BY DANIEL NHAKANISO
CHINA-BASED former Warriors striker Nyasha Mushekwi (pictured) has revealed how his team’s pre-season camp in Turkey helped him escape being caught up in the lockdown in China due to the deadly coronavirus.
The 32-year-old Zimbabwean forward is currently the only Zimbabwean professional footballer in China, where he plies his trade for China League One club Zhejiang Greentown.
With the world’s eyes fixated on China as the coronavirus continues to escalate, there were genuine concerns that the former CAPS United star could have been affected by the deadly virus, which has been spreading around the world.
Mushekwi, however, told StandardSport from South Africa on Friday that he was safe after his Chinese Super League outfit Zhejiang Greentown FC moved from its home base of Hangzhou to Turkey last month.
Zhejiang Greentown initially moved to Thailand in early January before relocating to Turkey where Mushekwi and his teammates were based until they broke camp recently.
Mushekwi revealed that he would soon be returning home as his club will only return to China upon receiving the green light from the Chinese government.
“I’m well and safe. I’m currently in South Africa and haven’t been to China yet,” Mushekwi told Standardsport when asked if he had not been affected by the outbreak.
“When the outbreak started I was in Turkey for a training camp with my club, but now I’m in South Africa and will be in Zimbabwe soon.”
Mushekwi’s club is based in Hangzhou‚ some 750km from the epicentre of the virus‚ Wuhan‚ but it is far from business as usual in his city.
China has placed half a billion people on either partial or total “lockdown”, restricting their movement to try and stop the spread of the virus.
It means that households under total lockdown can only send one person out into the streets every three days to buy groceries‚ otherwise they must remain indoors.
Neighbours are given financial incentives to report people who do not follow these strict orders.
Although Mushekwi is safe, his career is currently in limbo as he is set to be out of action for an indefinite amount of time after the Chinese Football Association recently suspended all football in the country due to the coronavirus outbreak.
The new China League One season was scheduled to kick off on March 29, but the league’s start was postponed indefinitely.
No timeframe has been provided for when professional football might resume in China and any resumption will depend on how long it takes authorities to get the spread of the virus under control‚ which for the moment shows little sign of abating.
Mushekwi’s teammate at Zhejiang Greentown, the South African international Dino Ndlovu, revealed how the coronavirus had impacted his club where five of their teammates and the club’s coach hail from Wuhan, the epicentre of the virus.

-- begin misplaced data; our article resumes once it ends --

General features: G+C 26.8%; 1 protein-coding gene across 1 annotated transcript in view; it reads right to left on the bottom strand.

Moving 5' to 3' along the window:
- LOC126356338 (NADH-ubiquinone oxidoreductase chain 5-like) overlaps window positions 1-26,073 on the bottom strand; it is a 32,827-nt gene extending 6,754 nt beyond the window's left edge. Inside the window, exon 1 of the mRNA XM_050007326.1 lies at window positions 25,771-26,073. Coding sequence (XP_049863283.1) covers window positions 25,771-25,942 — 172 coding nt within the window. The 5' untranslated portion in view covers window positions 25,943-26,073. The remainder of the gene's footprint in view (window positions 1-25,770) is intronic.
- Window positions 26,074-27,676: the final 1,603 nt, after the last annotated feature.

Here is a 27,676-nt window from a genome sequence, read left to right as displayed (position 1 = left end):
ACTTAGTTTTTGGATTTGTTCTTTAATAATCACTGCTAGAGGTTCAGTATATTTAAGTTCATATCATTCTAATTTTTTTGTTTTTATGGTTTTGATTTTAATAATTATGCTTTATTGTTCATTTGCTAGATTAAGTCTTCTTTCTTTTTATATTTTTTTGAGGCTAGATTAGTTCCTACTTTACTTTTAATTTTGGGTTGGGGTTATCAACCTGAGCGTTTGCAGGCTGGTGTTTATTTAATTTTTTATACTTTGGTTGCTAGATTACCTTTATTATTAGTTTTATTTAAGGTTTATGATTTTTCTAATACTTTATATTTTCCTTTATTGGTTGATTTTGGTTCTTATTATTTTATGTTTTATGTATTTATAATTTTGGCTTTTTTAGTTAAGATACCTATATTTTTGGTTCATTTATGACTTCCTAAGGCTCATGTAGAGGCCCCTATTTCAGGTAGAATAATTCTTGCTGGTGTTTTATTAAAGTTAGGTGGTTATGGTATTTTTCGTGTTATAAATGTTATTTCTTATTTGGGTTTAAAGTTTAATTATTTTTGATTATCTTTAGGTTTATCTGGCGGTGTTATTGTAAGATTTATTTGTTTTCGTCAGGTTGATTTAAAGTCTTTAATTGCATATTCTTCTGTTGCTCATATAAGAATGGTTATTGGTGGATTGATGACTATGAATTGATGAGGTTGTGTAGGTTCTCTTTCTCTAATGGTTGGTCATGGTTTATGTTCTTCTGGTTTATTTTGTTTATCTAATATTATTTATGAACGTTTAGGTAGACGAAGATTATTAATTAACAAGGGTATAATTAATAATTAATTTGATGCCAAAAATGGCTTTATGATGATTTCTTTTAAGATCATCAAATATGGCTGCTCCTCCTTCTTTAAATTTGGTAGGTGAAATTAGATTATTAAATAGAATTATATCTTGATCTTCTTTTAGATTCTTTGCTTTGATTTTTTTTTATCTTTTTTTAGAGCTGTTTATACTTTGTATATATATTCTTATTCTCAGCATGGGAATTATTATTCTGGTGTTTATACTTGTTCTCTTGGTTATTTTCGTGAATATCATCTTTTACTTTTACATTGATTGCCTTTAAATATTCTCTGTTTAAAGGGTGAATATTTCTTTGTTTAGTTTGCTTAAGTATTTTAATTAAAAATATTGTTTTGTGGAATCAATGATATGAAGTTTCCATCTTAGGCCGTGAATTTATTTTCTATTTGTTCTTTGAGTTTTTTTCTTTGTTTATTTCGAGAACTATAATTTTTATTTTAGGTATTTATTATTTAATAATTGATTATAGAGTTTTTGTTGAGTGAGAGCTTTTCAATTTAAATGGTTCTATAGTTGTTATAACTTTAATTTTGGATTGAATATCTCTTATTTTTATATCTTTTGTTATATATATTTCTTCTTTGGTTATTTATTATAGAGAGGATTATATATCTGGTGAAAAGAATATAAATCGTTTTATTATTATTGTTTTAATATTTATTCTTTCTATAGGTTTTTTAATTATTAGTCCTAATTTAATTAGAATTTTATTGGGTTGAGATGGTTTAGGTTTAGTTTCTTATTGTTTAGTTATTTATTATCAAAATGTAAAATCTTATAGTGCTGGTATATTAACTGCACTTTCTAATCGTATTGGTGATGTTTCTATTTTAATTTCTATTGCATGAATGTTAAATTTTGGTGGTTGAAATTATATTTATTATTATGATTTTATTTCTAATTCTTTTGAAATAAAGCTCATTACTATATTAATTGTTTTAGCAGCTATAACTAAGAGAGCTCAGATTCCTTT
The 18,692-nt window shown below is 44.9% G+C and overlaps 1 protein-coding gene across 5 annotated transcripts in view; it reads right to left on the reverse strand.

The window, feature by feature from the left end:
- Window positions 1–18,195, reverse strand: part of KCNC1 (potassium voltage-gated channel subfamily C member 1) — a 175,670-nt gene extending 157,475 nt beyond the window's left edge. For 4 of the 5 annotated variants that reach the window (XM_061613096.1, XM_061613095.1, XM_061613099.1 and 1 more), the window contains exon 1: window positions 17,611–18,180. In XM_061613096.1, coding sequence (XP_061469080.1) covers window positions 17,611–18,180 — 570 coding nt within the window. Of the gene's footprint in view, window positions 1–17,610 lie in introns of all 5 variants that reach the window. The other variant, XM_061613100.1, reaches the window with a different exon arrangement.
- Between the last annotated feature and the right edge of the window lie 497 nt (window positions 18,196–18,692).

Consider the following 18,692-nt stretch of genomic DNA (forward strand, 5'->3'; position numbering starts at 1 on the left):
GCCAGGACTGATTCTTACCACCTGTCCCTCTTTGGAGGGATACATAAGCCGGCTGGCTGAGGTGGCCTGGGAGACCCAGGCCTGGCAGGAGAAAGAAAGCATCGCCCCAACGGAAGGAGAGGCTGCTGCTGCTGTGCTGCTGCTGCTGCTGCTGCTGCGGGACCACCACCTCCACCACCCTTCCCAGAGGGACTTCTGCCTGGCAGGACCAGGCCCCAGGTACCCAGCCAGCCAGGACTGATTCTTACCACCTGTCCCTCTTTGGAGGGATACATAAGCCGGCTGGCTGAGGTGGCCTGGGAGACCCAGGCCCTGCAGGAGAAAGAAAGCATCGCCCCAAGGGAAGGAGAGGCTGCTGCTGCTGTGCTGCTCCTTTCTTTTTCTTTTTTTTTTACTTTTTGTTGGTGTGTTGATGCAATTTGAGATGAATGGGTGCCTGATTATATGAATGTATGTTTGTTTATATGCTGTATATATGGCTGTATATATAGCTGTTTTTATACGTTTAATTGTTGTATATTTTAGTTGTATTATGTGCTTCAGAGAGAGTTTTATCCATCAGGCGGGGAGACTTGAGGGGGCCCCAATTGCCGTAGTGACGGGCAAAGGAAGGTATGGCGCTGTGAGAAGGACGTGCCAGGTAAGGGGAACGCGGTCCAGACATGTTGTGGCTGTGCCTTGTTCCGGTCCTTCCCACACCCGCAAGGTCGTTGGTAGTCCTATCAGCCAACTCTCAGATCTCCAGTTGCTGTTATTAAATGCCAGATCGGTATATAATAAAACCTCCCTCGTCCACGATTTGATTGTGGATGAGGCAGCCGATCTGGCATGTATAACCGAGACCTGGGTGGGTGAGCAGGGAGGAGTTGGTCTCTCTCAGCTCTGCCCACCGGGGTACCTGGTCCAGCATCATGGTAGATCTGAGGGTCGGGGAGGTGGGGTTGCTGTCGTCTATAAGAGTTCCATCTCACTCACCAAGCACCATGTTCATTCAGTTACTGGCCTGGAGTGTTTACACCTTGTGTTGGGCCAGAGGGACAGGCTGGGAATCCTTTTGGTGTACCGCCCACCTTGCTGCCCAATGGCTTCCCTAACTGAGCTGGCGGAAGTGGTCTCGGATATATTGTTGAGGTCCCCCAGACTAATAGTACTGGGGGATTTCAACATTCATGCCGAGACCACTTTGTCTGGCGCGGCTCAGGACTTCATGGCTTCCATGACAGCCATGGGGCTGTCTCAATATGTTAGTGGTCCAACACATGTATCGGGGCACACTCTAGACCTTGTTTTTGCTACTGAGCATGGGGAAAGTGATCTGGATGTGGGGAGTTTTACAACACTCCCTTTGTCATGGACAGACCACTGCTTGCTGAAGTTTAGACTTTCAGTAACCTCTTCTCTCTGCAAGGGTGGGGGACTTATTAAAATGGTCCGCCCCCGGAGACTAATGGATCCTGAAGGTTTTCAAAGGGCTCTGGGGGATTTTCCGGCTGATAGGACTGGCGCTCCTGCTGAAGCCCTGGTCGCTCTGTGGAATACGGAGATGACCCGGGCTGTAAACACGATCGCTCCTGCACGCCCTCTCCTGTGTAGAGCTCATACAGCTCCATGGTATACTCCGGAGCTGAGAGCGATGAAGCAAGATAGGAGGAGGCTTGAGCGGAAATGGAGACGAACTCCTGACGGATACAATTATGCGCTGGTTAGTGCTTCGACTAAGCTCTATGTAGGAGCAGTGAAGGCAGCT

“This virus has affected not only my team, but a lot of people in China and for my own team there are about five senior players from this city of Wuhan, which has been under serious monitoring [quarantine],” Ndlovu told Sabc.
“Our coach is also from the place and their families are stuck. Even recently in January when we were in Thailand these players didn’t have a chance to see their families and it was really heartbreaking to see them spending the New Year’s holiday outside of their city. It’s something that has really affected these players.”
Ndlovu, who has netted in 36 goals for his side over the past two seasons, admits the uncertainty is nerve-wrecking for foreign players while the uncertainty over their immediate future was frustrating.
“It’s something really nerve-wrecking because the government is the one, which is controlling everything and now the league has been postponed until further notice. The league was supposed to kick off on February 29, but now we will have to wait until the end of April or beginning of May, so it’s really frustrating and confusing.”
He added: “It’s boring to be in another place or country playing friendlies without having any information on when the league is going to start. It is really demoralising to us especially as foreigners. I cannot go back to China because if I go back there, I’m going to be quarantined for 14 days so travelling from country to country and also other countries are sceptical about allowing us in to come as teams here in Turkey they don’t want to play against us unless there’s a coronavirus check to check if we don’t have the virus,” Ndlovu said.
The World Health Organisation has called the spread of the virus “deeply concerning” as a wave of countries yesterday reported their first cases of the Covid-19 disease, which has now killed nearly 3 500 people and infected more than 100 000 across 92 nations and territories.
A second case of the deadly coronavirus was yesterday confirmed in neighbouring South Africa.
The deadly virus has also had a massive impact on sport and could yet see the postponement‚ or even cancellation‚ of the Tokyo 2020 Olympics in neighbouring Japan.